- Griffin Swartzell
- Triple Nickel owner JJ Grueter posted that the much-loved venue would likely close after its New Year’s Eve show, but a rescue effort is now in the works.
Barely two weeks after the “555” marked its 12th anniversary with a two-night celebration featuring the likes of the Tejon Corner Street Thieves, Street Priests, Dear Rabbit, and more, owner JJ Grueter announced via his Facebook page on Dec. 30 that the local punk mecca would call it a day after its New Year’s Eve show.
“As much as it tears me apart,” said Grueter in his post, “I have exhausted all my resources. 12 years is a pretty good run.”
A good run, certainly, and the wave of support from local musicians was swift and steady, hoping that this wasn’t truly the end of the Nickel.
“I got over a thousand texts and messages from people who are willing to do whatever it takes — it was really eye-opening for me in a lot of ways,” Grueter says.
“The Triple Nickel has been a cornerstone in the Colorado Springs punk scene,” says Sebastian Nutter, drummer for 99 Bottles. “When it opened, I was just barely under legal bar age and couldn’t wait to step foot in the bar opened by one of my favorite childhood bands, Nobodys. I spent my 21st birthday there, and my relationship with [the Nickel] grew from there.”
Indeed, Nutter estimates he’s played at the Triple Nickel upwards of 40 shows with Stab Crew, Gutterrunts and, of course, 99 Bottles. In fact, 99 Bottles’ song “Working Drunk” includes the line “Hey now boys / let’s go to the Nic” and its accompanying music video closes with a mosh pit opening up, well... where else?
Local emcee Earsiq shared a similar fondness for the venue.
I got over a thousand texts and messages from people who are willing to do whatever it takes — it was really eye-opening for me in a lot of ways. click to tweet“The Triple Nickel has always been welcoming to artists of all genres, even though it’s [commonly thought of as] a ‘punk venue.’ I’ve been a part of quite a few different shows there that will always be ingrained in my mind as one of those ‘great shows.’”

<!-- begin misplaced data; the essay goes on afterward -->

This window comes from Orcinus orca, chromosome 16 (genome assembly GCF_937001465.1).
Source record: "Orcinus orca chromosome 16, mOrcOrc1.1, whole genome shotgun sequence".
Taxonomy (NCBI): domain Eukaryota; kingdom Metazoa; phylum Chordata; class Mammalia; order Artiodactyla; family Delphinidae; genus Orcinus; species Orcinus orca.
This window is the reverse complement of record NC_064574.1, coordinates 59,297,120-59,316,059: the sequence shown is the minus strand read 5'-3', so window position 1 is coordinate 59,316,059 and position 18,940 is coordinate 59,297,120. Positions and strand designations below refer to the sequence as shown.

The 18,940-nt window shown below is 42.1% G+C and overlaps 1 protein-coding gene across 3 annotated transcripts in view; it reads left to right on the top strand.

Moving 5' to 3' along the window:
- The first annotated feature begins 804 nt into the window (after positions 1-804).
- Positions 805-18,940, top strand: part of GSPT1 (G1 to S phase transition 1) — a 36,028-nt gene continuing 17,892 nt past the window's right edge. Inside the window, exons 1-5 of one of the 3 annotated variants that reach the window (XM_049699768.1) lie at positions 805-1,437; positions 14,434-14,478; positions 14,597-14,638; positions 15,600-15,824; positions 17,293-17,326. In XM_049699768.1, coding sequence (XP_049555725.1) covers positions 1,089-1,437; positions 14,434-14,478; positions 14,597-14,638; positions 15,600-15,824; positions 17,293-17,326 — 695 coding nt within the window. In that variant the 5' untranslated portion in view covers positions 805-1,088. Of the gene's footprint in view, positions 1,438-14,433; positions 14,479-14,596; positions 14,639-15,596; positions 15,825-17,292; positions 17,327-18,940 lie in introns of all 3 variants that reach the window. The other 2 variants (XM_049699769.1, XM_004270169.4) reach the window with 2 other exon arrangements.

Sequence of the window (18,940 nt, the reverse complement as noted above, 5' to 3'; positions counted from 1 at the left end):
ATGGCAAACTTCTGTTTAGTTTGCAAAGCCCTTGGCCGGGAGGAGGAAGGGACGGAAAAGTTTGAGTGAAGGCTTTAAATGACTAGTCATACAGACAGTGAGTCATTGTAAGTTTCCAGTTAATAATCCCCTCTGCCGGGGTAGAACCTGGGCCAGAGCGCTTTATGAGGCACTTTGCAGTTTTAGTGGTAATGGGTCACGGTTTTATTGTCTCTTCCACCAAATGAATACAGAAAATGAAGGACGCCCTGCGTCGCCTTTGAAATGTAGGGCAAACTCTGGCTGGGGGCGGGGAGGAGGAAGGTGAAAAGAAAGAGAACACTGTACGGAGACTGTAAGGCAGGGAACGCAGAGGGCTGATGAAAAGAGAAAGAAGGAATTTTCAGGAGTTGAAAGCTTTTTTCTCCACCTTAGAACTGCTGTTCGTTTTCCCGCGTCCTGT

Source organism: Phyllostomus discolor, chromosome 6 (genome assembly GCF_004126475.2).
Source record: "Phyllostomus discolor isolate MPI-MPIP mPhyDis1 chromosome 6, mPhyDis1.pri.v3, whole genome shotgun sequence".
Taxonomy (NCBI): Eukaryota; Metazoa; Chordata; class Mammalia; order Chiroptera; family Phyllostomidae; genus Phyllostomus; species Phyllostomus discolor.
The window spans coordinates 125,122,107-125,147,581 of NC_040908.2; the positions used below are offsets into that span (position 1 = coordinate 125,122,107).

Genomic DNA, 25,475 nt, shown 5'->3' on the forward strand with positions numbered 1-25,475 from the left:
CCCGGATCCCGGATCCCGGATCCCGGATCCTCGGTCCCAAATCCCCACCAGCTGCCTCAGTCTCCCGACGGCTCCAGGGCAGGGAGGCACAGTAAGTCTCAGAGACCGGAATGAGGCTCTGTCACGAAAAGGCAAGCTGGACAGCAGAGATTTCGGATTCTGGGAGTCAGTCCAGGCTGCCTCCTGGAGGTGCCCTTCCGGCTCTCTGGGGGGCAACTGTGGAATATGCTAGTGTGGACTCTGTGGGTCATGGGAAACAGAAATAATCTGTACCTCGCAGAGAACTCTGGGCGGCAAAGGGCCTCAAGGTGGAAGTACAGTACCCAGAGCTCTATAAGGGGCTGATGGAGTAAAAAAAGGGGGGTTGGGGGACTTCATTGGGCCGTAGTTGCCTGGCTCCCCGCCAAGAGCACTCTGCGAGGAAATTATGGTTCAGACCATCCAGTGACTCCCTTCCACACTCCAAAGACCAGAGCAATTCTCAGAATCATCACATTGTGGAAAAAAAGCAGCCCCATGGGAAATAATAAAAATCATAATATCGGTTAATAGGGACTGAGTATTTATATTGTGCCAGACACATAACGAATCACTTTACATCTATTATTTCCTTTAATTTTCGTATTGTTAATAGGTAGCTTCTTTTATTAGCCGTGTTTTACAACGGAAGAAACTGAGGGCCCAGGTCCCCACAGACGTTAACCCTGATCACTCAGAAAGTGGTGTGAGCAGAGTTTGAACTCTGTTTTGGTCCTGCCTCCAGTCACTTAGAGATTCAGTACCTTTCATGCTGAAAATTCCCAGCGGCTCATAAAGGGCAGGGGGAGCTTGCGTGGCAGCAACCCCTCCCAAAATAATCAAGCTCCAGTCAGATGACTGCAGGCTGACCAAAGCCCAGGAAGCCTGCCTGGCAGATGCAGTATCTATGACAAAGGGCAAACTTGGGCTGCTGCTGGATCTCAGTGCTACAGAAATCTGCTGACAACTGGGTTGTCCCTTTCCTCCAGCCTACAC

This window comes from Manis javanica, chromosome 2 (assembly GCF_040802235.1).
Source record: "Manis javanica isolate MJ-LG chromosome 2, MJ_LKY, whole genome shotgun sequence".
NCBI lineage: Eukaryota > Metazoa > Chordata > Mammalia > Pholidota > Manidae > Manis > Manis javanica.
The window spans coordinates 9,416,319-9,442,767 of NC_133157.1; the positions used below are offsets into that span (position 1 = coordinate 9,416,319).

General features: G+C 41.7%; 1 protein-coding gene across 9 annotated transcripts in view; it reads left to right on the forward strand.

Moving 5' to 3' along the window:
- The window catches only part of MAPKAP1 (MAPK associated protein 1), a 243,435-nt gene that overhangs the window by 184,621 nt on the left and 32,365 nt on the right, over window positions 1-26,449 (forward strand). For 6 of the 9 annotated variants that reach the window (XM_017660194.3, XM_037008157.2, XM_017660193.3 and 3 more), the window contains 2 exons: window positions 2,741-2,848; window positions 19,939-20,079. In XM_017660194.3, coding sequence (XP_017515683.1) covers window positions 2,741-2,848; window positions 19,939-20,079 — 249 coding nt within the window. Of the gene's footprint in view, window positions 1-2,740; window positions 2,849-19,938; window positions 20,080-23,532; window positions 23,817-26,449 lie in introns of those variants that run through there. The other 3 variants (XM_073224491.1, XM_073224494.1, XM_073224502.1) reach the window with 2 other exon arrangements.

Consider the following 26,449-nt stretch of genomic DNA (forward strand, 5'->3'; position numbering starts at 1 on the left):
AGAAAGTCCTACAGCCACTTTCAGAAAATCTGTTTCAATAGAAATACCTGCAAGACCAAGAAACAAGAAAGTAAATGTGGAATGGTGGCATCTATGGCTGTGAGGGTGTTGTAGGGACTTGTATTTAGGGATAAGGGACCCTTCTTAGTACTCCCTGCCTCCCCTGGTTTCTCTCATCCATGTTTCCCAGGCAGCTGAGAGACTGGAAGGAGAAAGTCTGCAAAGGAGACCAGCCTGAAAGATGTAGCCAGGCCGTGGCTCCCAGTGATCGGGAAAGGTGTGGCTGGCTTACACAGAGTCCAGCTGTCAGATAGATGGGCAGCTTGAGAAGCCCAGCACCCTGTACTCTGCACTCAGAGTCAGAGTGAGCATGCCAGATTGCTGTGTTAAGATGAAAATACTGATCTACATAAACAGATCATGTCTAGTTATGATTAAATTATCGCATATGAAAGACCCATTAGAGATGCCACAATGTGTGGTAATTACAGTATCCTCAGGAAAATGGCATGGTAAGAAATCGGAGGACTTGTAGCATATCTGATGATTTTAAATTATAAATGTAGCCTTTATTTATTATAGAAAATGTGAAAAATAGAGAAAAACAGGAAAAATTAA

Earsiq further notes that when he heard the news of the possible closing, he immediately headed to the Nickel to give support and “cheers to one of the best venues in town.”
Much like the Flux before it, the Nickel looks to perform its own rebirth.
“JJ was ready to stay closed and was very overwhelmed with the bar — being the one person running it,” explains Bryan Ostrow, who bartended and booked shows for the Nickel, in addition to co-founding the Flux Capacitor.
“But he was even more overwhelmed with the response, support, love and outcry from everyone. He was offered help in many directions and was convinced to not have this be the end.”
While the details are far from finalized, Ostrow is planning a partnership between the Flux and the Nickel, which will include some layout changes and added consistency to both the kitchen and bar hours. (Ostrow is planning on taking on a bigger role in the bar side of the venue to relieve some of the operational stress.)
As of now, all shows currently booked at the Nickel will still be taking place, and Ostrow says further news about the planned partnership will be announced, including a prospective fundraiser show. It’s clear that the local music community isn’t willing to let one of its best-loved venues go down without a fight.
In the words of Earsiq, “Music never dies, and I hope the 555 doesn’t go anywhere.”
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